Face masks could prevent 20,000 UK coronavirus deaths, experts suggest

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A Network Rail member of staff wearing a protective visor stands next to a sign telling commuters to wear a face covering while using public transport at Charing Cross Station, as London prepare to reopen to the public when the lifting of further lockdown restrictions in England comes into effect on Saturday. Picture date: Friday July 3, 2020.
The government advises wearing face coverings in enclosed public spaces, but masks are not mandatory in England except on public transport. (PA Images)

Up to 20,000 coronavirus deaths in the UK could be prevented if everyone wore a face mask in public, scientists have predicted.

The Institute for Health Metrics and Evaluation (IHME) at the University of Washington published modelling suggesting that 66,780 deaths due to COVID-19 are projected for the UK by 30 October.

Their data suggests the number could be reduced to 48,352 if at least 95% of the population wear face masks in public.

Having initially dismissed the effectiveness of face masks in preventing the spread of infection, the government has changed its stance and now advises everyone to wear a face covering in enclosed public spaces.

UK government guidelines state: “You must wear a face covering at all times on public transport or when attending a hospital as a visitor or outpatient.

woman on the phone sitting on the bus
Government advice is that face masks should be used on all public transport to prevent the spread of coronavirus (Getty)

“If you can, you should also wear a face covering in other enclosed public spaces where social distancing isn’t possible and where you will come into contact with people you do not normally meet.

“This is most relevant for short periods indoors in crowded areas.”

Face masks are mandatory in shops in Scotland.

In a staged photocall on Wednesday, Rishi Sunak was seen serving customers in a restaurant without wearing any protective clothing.

The chancellor laughed and joked as he served diners, prompting many to ask why he was not following government advice.

Rishi Sunak staged a photocall at a Wagamama restaurant where he was seen serving customers but not wearing a face mask (Simon Walker/HM Treasury)
Rishi Sunak staged a photocall at a Wagamama restaurant where he was seen serving customers but not wearing a face mask (Simon Walker/HM Treasury)

“I honestly thought this video was shot pre lockdown. No mask!, no social distancing whatsoever! A clear case of do as i say, not as i do!” said Twitter user Emily Moore.

“Hey @wagamama_uk sort it out, please...no masks, nor visors...,” wrote another.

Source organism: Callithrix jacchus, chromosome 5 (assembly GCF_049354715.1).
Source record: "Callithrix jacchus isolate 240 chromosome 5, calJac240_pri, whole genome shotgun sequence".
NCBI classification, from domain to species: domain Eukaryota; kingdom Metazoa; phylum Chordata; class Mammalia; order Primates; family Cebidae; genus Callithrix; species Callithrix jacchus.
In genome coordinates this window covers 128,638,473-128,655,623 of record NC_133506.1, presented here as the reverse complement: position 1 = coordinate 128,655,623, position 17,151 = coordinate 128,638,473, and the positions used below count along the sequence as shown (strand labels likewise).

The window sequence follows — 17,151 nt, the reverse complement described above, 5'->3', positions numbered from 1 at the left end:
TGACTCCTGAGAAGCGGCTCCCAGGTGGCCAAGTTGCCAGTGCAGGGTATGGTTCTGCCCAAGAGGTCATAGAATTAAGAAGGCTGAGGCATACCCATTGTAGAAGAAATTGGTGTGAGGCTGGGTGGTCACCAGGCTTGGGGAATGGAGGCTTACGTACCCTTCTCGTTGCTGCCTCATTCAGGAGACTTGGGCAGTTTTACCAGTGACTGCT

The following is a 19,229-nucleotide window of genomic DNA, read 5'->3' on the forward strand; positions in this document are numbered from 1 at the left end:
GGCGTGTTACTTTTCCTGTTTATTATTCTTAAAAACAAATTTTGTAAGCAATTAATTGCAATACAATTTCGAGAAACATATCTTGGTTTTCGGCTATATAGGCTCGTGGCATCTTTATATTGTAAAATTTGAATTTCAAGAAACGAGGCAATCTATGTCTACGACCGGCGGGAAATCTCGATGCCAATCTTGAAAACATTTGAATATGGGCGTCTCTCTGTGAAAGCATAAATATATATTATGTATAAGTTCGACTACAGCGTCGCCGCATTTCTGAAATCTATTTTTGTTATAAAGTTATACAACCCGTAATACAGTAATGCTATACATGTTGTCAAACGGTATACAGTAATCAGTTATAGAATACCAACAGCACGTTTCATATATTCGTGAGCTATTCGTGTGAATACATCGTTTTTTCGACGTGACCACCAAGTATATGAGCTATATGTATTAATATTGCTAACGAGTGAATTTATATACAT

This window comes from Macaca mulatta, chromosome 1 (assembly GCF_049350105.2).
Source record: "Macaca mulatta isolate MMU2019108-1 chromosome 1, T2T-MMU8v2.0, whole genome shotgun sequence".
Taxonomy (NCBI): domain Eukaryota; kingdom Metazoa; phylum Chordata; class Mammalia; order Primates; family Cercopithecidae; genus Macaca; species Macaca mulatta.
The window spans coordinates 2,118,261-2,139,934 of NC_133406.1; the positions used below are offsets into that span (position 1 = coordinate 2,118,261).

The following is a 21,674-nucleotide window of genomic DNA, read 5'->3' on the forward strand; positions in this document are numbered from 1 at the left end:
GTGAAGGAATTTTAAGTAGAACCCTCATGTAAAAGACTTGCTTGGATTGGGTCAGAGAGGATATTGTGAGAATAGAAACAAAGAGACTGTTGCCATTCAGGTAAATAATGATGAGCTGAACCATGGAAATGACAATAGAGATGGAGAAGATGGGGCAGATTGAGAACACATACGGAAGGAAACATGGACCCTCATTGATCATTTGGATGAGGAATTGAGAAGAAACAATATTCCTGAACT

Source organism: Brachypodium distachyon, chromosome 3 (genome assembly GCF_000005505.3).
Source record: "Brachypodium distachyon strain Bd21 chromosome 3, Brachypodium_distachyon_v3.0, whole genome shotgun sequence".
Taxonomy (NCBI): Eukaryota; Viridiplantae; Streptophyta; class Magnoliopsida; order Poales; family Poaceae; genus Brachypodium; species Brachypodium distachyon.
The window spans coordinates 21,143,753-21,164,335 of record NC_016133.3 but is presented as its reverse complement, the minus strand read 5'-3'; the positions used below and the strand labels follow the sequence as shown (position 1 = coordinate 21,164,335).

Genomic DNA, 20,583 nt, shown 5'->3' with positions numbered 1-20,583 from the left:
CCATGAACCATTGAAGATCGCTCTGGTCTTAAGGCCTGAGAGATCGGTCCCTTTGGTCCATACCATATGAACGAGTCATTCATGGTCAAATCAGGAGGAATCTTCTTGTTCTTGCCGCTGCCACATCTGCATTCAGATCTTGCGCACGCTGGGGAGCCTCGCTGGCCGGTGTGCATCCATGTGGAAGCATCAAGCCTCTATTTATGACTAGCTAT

“Do you let all your staff break procedures by not wearing masks when serving food to the public in the midst of a pandemic? Think I’ll give your place a miss thanks,” said JimNotJim.

Read More: Coronavirus: All you need to know as gyms and outdoor theatres get reopen date

Evidence suggests that a face covering might not protect the wearer but, if they are infected, it may provide protection for people they come into close contact with.

Before the government changed its advice, Matt Hancock had previously rejected the need for masks in public places, saying there was only "weak science" to support telling people to wear face coverings in shops as well as on public transport.

In Scotland people must - by law - wear a face covering in shops and on public transport as well as in airports and train and bus stations.

In England people who don't wear a mask on public transport - except for some groups including children under the age of 11 - can be refused travel or even fined.

Face coverings do not have to be worn by children under the age of three or by those who may find it difficult to manage them correctly.

Mother putting mask on daughter
Children over the age of three should wear face masks in enclosed spaces (Getty)

The World Health Organization (WHO) changed its advice in early June to advise in favour of wearing face coverings, after evidence emerged showing that covering the face could help provide a barrier to "infectious droplets" passing from person to person in busy areas.

WHO now recommends that people wear non-medical face coverings on public transport and in work environments where space is limited, making it more difficult to social distance. Those over 60 with underlying health conditions are also being encouraged to wear masks if they're unable to social distance.

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